I believe that children arrive on the planet as perfect little creatures. I believe our best shot at reflecting the likeness of God occurs when we are children. Until the world convinces a child that he/she has a need for prejudice or fear or worry, those things do not exist. Children have the amazing ability to see each day’s goodness, possibilities, adventure and hope. I believe that we can nurture that goodness in our children. As mothers, fathers, aunts, uncles, grandparents, teachers, coaches and other caregivers of children, when we listen with a compassionate heart to a child who is angry or frightened or joyful – and I mean really listen: first, we get to know our children and we realize that they are not us and we are not them; second, we connect with our kids, and this connection is powerful! We help our children believe in themselves and equip them to go out into the world armed with good self-esteem, and I believe this creates a positive chain reaction.
My childhood was interrupted when I fell through a glass door, severing the artery under my left arm, almost bleeding to death at age five. Suddenly and forever, I no longer had the “problems” of the typical five-year-old – things like “Why is my stupid sister so mean to me?” or “I hate beets” or “What if my friends don’t have fun at my birthday party?” Within the span of a few seconds, I moved from five years old and carefree to “What just happened?” “I’m bleeding to death.” “I can’t feel my face.”
I feel sad about the childhood I lost that day. I wish I could protect the five-year-old who lost her innocence to a near-death experience that warm summer evening 37 years ago. But I can’t. So, I’ve tried to turn that loss into something good. The loss motivates me to protect all of the children in the world, but not in the way you might think. I can’t protect children from evil or danger. But I can make efforts to protect their ideas, thought processes and dreams. As adults, we have the power to help children realize their full potential as human beings and find meaningful places in the world.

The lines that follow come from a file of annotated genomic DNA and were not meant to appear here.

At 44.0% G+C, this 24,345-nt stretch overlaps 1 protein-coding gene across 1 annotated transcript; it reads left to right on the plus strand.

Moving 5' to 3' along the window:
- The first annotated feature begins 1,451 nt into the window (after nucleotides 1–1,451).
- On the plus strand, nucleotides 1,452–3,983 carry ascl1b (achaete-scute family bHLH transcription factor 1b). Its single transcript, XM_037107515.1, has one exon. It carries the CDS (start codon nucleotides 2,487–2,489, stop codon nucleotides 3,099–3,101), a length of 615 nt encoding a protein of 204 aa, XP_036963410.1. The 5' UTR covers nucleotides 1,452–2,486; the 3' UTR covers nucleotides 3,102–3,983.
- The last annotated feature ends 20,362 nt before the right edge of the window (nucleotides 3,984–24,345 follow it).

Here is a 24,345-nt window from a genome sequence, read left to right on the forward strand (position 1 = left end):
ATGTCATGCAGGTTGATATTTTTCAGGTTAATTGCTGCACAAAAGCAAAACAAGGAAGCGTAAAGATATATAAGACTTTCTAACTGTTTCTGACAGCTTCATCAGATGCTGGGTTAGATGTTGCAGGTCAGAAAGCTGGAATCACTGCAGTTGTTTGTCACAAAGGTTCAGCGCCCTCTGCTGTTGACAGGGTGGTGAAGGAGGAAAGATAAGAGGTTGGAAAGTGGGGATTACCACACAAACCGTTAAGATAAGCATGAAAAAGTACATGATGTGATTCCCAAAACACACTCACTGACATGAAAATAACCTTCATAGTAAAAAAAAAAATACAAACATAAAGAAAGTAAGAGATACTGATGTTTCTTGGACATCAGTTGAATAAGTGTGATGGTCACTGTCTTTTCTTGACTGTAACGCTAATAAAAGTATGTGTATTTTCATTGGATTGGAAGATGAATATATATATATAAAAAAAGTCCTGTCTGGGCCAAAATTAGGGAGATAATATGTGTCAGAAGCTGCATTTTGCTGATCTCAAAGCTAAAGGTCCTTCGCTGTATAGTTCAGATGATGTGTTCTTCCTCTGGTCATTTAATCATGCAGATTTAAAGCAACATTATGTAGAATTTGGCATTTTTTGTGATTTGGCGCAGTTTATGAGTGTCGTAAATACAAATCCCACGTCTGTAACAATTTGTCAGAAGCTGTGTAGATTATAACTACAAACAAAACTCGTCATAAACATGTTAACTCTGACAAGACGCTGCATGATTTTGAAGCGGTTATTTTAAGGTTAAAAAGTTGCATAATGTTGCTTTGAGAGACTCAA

Anyone who has spent time around a child knows that children ask tough questions. If we are honest, we know we don’t have all of life’s answers. Children know this and they are okay with it! Simply listening and engaging with children provides for them the atmosphere they need to thrive and grow. We will not always be around to solve our children’s problems. But when we give children our attention, give them our “selves,” they gain valuable self-worth and become great problem-solvers. When we are genuinely concerned about what concerns them, whether it’s a lost teddy bear or an “unfair sibling” or a question about war, we validate their feelings. And this validation is empowering to our children.
Sometimes I ignore the dusty furniture at home and plop down on the floor with my four-year-old for some Chinese checkers or a game of pretend school. I want her to know that I value her exactly the way she is at this very moment in time. My hope is that we will build on her sense of self-worth and she will then be able to infuse the world with her special gifts, whatever they may be.
I believe children with good self-esteem become adults with good self-esteem; and adults with good self-esteem are likely to treat others with compassion and respect, promoting harmony and unity. And the world improves.
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